A study published Wednesday found that the world's oceans may be heating up 60 percent faster than previously thought. File Photo by Victoria Lipov/Shutterstock
Oct. 31 (UPI) -- The world's oceans may be heating up at a faster pace than previously thought, leaving the planet less time to avoid catastrophic global warming, according to a study published Wednesday.
The study published in the journal Nature by scientists at Princeton University, University of California San Diego's Scripps Institution of Oceanography and other research centers found that the earth's oceans have retained 60 percent more heat each year over the past quarter century than previously determined by scientists.
"We thought that we got away with not a lot of warming in both the ocean and the atmosphere for the amount of [carbon dioxide] that we emitted," one of the report's authors, Princeton geoscientist Laure Resplandy. told The Washington Post. "But we were wrong. The planet warmed more than we thought. It was hidden from us just because we didn't sample it right. But it was there. It was in the ocean already."
The study found that current means of acquiring data on ocean temperatures, which rely on floating robotic devices that transmit readings to satellites, known as the Argo array, have gaps in coverage as some parts of the ocean have too many floats while some have too few.
"It's not that easy to reliably estimate the whole ocean heat from spot measurements," Ralph Keeling, climate scientist at Scripps Institution of Oceanography and co-author of the report, told the San Diego Union-Tribune. "You have to model what's happening in the gaps."
Resplandy and Keeling instead collected data by measuring the volume of gases, particularly oxygen and carbon dioxide, that have escaped the ocean as it heats up and entered the atmosphere over the past few decades.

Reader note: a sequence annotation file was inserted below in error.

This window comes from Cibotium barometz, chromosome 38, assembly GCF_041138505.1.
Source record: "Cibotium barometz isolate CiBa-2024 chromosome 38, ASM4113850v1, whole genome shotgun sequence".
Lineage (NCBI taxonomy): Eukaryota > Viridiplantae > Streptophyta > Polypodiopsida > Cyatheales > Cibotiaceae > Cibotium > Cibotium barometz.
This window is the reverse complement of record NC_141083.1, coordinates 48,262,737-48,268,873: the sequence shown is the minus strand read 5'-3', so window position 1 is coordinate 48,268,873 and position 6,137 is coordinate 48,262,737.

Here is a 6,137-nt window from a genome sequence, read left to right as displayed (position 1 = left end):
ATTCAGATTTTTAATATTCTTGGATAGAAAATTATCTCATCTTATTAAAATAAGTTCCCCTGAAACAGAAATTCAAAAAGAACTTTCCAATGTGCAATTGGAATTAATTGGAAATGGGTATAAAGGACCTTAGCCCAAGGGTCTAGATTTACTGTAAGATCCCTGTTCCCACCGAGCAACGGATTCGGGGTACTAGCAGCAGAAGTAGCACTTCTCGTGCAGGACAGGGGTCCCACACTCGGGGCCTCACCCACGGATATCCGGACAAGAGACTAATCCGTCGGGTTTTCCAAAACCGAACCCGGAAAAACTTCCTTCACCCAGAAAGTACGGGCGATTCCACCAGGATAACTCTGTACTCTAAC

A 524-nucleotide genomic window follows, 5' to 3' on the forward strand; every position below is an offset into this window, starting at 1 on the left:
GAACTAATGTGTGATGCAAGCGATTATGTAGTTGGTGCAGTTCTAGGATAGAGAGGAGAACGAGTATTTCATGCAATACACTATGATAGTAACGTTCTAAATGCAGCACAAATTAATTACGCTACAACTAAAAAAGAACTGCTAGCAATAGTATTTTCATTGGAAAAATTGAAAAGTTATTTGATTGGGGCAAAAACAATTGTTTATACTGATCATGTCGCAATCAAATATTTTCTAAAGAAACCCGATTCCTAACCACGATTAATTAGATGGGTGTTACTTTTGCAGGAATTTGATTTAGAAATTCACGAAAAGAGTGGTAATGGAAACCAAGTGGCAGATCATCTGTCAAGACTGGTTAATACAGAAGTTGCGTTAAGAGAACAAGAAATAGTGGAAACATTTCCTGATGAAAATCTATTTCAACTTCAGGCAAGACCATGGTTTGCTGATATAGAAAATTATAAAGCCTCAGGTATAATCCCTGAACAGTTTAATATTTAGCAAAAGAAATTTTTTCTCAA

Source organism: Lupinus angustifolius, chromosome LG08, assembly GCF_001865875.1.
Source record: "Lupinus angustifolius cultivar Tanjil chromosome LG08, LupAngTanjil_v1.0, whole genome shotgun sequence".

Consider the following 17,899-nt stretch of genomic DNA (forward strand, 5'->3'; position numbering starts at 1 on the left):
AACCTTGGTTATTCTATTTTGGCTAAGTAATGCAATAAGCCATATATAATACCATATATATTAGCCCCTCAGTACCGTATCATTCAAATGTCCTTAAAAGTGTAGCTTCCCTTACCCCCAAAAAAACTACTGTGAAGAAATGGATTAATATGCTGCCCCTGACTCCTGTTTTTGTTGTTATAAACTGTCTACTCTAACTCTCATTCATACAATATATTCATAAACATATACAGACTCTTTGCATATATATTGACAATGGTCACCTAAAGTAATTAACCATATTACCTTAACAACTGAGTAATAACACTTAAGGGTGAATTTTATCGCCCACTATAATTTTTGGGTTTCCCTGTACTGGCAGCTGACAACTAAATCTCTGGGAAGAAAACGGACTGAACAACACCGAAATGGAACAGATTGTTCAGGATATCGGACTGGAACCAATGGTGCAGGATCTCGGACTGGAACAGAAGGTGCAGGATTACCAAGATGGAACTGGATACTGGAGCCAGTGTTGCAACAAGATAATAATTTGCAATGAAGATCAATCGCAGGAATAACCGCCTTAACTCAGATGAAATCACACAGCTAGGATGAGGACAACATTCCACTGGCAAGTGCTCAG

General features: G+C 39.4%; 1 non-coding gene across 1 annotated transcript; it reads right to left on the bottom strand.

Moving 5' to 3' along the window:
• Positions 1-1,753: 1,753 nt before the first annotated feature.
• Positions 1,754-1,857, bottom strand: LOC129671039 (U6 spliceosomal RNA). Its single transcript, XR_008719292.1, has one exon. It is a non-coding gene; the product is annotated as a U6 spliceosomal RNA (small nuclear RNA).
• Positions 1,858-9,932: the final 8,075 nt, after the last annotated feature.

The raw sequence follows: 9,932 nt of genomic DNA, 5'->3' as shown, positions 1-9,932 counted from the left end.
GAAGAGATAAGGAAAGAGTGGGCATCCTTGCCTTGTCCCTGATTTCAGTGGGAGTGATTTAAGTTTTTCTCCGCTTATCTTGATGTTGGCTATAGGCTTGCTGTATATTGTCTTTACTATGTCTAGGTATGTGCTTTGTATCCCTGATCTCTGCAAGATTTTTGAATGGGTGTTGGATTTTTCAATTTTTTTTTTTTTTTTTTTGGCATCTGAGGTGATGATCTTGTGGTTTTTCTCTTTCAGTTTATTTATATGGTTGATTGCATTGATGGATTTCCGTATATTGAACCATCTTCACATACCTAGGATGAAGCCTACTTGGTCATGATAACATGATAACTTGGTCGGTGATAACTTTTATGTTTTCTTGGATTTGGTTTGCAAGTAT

"When the ocean warms, it loses some gas to the atmosphere," said Resplandy. "That's an analogy that I make all the time: If you leave your Coke in the sun, it will lose the gas."
This method provided scientists a reliable indicator of ocean temperature change and resulted in reporting a higher number for how much warmings oceans have experienced.
A report from the U.N. Intergovernmental Panel on Climate Change earlier this month called for "rapid, far-reaching and unprecedented changes" to limit global warming to 1.5 degrees Celsius instead of 2 degrees, in order to offer the best chance of protecting people, property and natural ecosystems -- and "ensuring a more sustainable and equitable society."
The IPCC report called for climate emissions to be cut by 20 percent by 2030 and then eliminated by 2075 to achieve that goal.
Wednesday's study found emissions levels would need to be 25 percent lower than the IPCC's guidelines, as rising ocean temperatures will continue to drive warming for several more decades even if the world immediately and drastically reduces greenhouse gases.
"The ocean warmed more than we thought, and that has serious implications for future policy," Resplandy said. "This is definitely something that should and will be taken into account in the next report."